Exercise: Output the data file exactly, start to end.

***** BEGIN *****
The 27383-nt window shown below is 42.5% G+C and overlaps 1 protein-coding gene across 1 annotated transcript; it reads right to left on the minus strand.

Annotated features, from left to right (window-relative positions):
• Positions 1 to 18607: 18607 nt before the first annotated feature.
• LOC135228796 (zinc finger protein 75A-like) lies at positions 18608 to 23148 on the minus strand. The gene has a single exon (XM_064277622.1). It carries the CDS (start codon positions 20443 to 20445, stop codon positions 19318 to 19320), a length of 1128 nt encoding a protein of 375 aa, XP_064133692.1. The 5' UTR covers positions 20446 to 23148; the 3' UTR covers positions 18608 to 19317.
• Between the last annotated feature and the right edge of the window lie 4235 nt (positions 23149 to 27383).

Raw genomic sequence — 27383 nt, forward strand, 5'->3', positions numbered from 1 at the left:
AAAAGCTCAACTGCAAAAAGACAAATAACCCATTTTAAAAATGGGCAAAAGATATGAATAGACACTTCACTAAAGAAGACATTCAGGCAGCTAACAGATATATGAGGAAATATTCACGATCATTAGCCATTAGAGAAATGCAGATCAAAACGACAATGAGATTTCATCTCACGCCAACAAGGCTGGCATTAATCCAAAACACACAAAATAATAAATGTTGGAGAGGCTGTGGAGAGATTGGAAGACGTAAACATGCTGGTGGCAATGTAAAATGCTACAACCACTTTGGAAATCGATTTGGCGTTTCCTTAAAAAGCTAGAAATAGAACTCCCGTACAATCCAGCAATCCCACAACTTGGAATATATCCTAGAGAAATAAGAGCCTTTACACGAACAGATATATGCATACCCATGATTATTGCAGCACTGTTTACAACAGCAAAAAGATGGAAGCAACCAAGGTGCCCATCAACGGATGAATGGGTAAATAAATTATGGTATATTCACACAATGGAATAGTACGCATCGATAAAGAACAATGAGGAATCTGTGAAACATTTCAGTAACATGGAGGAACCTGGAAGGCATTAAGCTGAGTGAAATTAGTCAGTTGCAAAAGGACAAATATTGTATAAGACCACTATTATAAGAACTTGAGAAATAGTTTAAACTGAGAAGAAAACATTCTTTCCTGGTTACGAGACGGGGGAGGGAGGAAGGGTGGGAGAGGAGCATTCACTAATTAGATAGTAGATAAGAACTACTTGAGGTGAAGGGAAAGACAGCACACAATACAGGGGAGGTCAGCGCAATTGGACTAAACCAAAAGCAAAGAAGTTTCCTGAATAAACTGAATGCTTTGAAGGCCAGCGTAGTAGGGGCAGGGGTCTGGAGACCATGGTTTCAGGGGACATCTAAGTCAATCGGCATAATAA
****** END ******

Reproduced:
The 27383-nt window shown below is 42.5% G+C and overlaps 1 protein-coding gene across 1 annotated transcript; it reads right to left on the minus strand.

Annotated features, from left to right (window-relative positions):
• Positions 1 to 18607: 18607 nt before the first annotated feature.
• LOC135228796 (zinc finger protein 75A-like) lies at positions 18608 to 23148 on the minus strand. The gene has a single exon (XM_064277622.1). It carries the CDS (start codon positions 20443 to 20445, stop codon positions 19318 to 19320), a length of 1128 nt encoding a protein of 375 aa, XP_064133692.1. The 5' UTR covers positions 20446 to 23148; the 3' UTR covers positions 18608 to 19317.
• Between the last annotated feature and the right edge of the window lie 4235 nt (positions 23149 to 27383).

Raw genomic sequence — 27383 nt, forward strand, 5'->3', positions numbered from 1 at the left:
AAAAGCTCAACTGCAAAAAGACAAATAACCCATTTTAAAAATGGGCAAAAGATATGAATAGACACTTCACTAAAGAAGACATTCAGGCAGCTAACAGATATATGAGGAAATATTCACGATCATTAGCCATTAGAGAAATGCAGATCAAAACGACAATGAGATTTCATCTCACGCCAACAAGGCTGGCATTAATCCAAAACACACAAAATAATAAATGTTGGAGAGGCTGTGGAGAGATTGGAAGACGTAAACATGCTGGTGGCAATGTAAAATGCTACAACCACTTTGGAAATCGATTTGGCGTTTCCTTAAAAAGCTAGAAATAGAACTCCCGTACAATCCAGCAATCCCACAACTTGGAATATATCCTAGAGAAATAAGAGCCTTTACACGAACAGATATATGCATACCCATGATTATTGCAGCACTGTTTACAACAGCAAAAAGATGGAAGCAACCAAGGTGCCCATCAACGGATGAATGGGTAAATAAATTATGGTATATTCACACAATGGAATAGTACGCATCGATAAAGAACAATGAGGAATCTGTGAAACATTTCAGTAACATGGAGGAACCTGGAAGGCATTAAGCTGAGTGAAATTAGTCAGTTGCAAAAGGACAAATATTGTATAAGACCACTATTATAAGAACTTGAGAAATAGTTTAAACTGAGAAGAAAACATTCTTTCCTGGTTACGAGACGGGGGAGGGAGGAAGGGTGGGAGAGGAGCATTCACTAATTAGATAGTAGATAAGAACTACTTGAGGTGAAGGGAAAGACAGCACACAATACAGGGGAGGTCAGCGCAATTGGACTAAACCAAAAGCAAAGAAGTTTCCTGAATAAACTGAATGCTTTGAAGGCCAGCGTAGTAGGGGCAGGGGTCTGGAGACCATGGTTTCAGGGGACATCTAAGTCAATCGGCATAATAA